Capitol Police Chief Resigning Following Insurrection By Trump Rioters
U.S. Capitol Police Chief Steven Sund is resigning from his post after facing widespread criticism for the way he handled a riotous mob of Donald Trump supporters inside the complex, a spokesperson for the department confirmed.
He will formally step down Jan. 16.
Sund had served as chief since June 2019 and had been with the Capitol Police force since 2017.
The most high-profile call for his resignation came from House Speaker Nancy Pelosi (D-Calif.), who condemned his response a day after Wednesday’s insurrection and called on Sund to step down.
“There was a failure of leadership at the top of the Capitol Police. He hasn’t even called us since this happened,” she said, referring to Sund.
Shortly before news broke of Sund’s resignation plans, the union for Capitol Police officers also called for him to step down.
“Without a change at the top, we may see more events unfold like those we saw on January 6th,” the union chairman Gus Papathanasiou said in a statement. We cannot leave our officers and the Capitol Hill community they protect, to the mercy of further attacks amid a vacuum of leadership.”
Capitol Police, a federal law enforcement agency tasked with protecting Congress, failed to keep hundreds of rioting Trump supporters out of the Capitol, forcing lawmakers, staff and reporters to go into hiding as the mob tore through the highest chambers of government with firearms and other weapons, fueled by the president’s baseless claims that the presidential election was stolen from him.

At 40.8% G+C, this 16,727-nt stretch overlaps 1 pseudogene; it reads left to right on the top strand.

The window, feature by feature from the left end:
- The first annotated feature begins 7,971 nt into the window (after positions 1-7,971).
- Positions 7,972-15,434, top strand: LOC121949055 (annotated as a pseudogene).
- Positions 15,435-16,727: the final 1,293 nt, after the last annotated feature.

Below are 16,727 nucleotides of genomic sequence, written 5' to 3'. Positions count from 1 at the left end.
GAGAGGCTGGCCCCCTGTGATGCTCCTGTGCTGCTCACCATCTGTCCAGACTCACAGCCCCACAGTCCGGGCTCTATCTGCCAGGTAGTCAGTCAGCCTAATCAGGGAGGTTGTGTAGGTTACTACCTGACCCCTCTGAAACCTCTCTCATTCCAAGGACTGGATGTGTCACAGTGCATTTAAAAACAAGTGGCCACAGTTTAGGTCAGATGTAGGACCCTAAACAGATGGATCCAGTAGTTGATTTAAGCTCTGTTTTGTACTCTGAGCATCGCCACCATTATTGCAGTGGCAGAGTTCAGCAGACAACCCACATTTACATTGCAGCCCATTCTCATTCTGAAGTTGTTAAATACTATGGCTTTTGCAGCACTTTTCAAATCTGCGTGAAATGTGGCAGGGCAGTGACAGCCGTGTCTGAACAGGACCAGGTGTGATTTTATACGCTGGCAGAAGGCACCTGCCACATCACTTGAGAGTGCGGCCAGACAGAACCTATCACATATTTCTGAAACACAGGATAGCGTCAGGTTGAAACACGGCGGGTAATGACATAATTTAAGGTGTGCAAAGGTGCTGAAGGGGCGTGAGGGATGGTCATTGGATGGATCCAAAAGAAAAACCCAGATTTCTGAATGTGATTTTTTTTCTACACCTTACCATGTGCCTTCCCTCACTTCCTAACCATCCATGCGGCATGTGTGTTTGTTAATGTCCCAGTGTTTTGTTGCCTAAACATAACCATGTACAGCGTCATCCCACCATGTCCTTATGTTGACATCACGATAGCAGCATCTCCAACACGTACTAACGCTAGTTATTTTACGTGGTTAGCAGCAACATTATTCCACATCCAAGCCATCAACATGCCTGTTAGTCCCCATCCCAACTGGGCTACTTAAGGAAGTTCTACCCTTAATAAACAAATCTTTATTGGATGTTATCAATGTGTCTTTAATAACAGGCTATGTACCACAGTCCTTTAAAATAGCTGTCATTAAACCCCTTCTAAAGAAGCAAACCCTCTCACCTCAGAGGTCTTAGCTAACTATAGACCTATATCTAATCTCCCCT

More than 50 Capitol Police and D.C. Metropolitan Police officers were injured during the attack, with several needing to be hospitalized with “serious injuries,” Sund said Thursday. Out of hundreds of rioters, some of whom took property from the building, just over a dozen people were arrested for breaking into the building.
Lawmakers vowed to investigate the stunning breach of security, which occurred as they prepared to certify President-elect Joe Biden’s Electoral College victory over Trump.
Rep. Val Demings, a Democrat from Florida and a former police chief, said Wednesday that it was “painfully obvious” Sund’s officers “were not prepared for today. I certainly thought that we would have had a stronger show of force, that there would have been steps taken in the very beginning to make sure that there was a designated area for the protesters a safe distance from the Capitol.”
Rep. Karen Bass (D-Calif.) cited a widely shared video that appeared to show a Capitol Police officer posing for pictures with rioters. Like many others have, she contrasted their behavior with that seen of much more forceful cops at anti-racism protests last year.
“Would you take a selfie with someone who was robbing a bank?” she told reporters. “I can’t imagine if a couple of thousand of [Black Lives Matter] protesters had descended on the Capitol … that there would be 13 people arrested.”
She added: “This building has been completely locked down since March. Nobody has been in this building. How did so many rioters get into this building from so many directions?”
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